The annual meeting for the staff of sports associations (Together against doping!) was organised for the fourth time on 1 October in Nieuwegein. It was attended by more than 60 people from sports associations and Olympic Support Centres. The aim was to improve collaboration and, in that way, to educate as many elite athletes (or up-and-coming athletes) as possible before they undergo their first doping control. Five presentations were organised. The programme included: Herman Ram about national and international developments in anti-doping policies, Paul Kok (Hill+Knowlton Strategies) about the Doping Violations Communications Plan, Erik Duiven about Talents Only, Bart Coumans about the Doping Information App (Prevention App) and, finally, Rudi Kemna, a team manager with the Argos-Shimano cycling team (now known as Giant Shimano), who is an active proponent of clean cycling.

General public

ANP news releases make up an important part of the topical information on the corporate site. They are posted immediately after release. A total of 714 ANP news releases were published on the site in 2013 (after correction for revised releases). We contributed eighteen releases of our own to the site in 2013.

In addition to current news about doping, the site contains general information about the prohibited list, about the campaigns being conducted by the Doping Authority and about our own organisation. Athletes can turn to a separate service section to apply for exemptions, and there is a section where elite athletes can submit whereabouts information. The site also houses the Dutch dietary supplement database.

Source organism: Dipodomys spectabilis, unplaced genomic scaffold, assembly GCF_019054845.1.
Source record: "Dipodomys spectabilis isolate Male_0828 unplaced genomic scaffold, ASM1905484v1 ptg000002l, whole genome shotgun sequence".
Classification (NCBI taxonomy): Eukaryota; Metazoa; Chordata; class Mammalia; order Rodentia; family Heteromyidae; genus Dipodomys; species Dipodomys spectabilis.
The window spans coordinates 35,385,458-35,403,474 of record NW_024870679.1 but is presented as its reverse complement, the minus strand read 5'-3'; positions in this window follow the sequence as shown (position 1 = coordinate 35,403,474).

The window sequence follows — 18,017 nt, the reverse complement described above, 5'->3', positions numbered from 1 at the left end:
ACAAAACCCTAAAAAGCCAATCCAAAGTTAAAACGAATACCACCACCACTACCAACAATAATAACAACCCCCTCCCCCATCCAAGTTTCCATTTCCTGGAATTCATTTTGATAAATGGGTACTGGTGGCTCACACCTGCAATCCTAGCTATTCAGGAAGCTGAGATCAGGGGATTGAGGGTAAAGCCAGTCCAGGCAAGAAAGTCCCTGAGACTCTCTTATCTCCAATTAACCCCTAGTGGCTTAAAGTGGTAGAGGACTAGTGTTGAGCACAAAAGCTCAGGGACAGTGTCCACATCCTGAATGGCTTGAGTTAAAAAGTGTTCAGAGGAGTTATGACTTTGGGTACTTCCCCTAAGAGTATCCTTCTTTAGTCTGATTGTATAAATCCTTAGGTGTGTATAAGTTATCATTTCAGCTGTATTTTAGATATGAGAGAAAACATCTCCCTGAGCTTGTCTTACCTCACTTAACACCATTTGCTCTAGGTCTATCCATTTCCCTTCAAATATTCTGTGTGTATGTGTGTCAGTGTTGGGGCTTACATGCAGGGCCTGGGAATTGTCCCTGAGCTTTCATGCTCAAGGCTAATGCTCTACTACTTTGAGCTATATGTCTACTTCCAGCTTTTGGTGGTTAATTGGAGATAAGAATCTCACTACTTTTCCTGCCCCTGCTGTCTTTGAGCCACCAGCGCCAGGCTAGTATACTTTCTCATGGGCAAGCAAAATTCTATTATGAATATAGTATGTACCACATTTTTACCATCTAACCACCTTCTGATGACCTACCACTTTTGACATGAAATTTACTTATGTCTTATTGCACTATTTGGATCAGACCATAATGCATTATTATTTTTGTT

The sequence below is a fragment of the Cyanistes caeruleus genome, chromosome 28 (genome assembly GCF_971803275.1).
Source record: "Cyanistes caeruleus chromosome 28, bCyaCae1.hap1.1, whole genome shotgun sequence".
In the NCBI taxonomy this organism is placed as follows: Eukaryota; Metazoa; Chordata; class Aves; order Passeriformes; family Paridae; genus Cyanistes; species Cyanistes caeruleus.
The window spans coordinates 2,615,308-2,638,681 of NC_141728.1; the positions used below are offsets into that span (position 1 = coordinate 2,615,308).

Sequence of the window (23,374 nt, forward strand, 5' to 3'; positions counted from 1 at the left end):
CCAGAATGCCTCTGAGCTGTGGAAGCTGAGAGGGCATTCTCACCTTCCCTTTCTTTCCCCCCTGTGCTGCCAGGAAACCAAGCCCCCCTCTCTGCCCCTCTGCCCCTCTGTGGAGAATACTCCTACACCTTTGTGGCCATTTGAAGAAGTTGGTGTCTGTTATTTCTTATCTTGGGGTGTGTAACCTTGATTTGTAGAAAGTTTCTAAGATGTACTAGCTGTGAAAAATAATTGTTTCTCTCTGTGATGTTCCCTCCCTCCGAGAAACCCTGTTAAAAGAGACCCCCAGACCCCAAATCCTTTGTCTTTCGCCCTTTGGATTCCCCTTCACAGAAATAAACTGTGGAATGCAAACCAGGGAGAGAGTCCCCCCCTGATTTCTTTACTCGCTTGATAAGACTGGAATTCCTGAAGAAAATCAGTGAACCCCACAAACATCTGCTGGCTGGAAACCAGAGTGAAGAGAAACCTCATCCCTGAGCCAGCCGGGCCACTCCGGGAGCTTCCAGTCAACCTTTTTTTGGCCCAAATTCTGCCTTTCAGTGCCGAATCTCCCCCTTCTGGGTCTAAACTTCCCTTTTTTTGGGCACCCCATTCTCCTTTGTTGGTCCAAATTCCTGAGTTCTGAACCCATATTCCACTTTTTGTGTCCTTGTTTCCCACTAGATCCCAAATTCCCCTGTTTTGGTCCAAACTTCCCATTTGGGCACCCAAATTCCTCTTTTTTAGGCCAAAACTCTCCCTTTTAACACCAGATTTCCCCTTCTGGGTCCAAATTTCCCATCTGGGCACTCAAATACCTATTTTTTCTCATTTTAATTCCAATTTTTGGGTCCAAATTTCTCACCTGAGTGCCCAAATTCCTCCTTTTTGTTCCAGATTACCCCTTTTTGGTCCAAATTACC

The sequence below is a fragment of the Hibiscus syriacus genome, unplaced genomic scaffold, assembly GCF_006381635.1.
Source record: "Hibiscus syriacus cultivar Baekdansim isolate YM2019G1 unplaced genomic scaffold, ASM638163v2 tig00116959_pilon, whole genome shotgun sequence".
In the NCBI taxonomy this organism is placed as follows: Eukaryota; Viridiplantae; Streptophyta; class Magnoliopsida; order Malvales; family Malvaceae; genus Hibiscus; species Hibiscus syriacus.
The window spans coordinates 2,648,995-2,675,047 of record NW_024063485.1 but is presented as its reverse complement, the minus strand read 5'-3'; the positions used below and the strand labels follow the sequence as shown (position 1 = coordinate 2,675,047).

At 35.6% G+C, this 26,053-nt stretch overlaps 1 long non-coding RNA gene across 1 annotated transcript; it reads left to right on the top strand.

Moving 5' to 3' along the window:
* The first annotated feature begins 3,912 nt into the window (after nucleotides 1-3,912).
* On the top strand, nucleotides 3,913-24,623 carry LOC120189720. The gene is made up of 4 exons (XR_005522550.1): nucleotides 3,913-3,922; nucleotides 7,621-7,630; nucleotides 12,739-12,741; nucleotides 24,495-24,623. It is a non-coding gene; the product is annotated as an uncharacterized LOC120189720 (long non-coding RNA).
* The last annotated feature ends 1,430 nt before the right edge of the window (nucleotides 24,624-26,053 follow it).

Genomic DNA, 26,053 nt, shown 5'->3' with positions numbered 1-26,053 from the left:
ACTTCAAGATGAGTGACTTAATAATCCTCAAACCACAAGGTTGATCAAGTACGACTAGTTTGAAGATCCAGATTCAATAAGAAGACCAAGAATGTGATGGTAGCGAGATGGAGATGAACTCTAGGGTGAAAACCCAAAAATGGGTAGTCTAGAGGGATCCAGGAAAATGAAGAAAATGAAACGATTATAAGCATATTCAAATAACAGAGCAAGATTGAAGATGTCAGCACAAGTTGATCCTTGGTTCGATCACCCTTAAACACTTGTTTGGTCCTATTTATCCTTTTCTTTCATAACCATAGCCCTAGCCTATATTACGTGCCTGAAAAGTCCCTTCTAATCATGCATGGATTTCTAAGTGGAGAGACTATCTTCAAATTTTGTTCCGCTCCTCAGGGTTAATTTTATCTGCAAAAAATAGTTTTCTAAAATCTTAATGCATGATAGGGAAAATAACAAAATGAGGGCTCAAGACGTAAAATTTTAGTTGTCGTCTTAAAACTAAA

Doping E-mail Line

The Doping Infoline is the front office of the Doping Authority. It is staffed alternately by four operators. All questions are processed within one working day and recorded anonymously in a database.

In 2013, the total number of e-mails was 1045, which compares with the total of 995 e-mails and phone calls in 2012. This is an increase of 5%. See the table for all the figures.

Press contacts

In 2013, the Doping Authority was approached on more than 500 occasions by the media, both for information and comments about current events and for answers to in-depth questions not related to topical issues. The CEO of the Doping Authority acts as spokesman. In his absence, or if specific issues are involved, other members of staff of the Doping Authority act as spokespersons on occasion.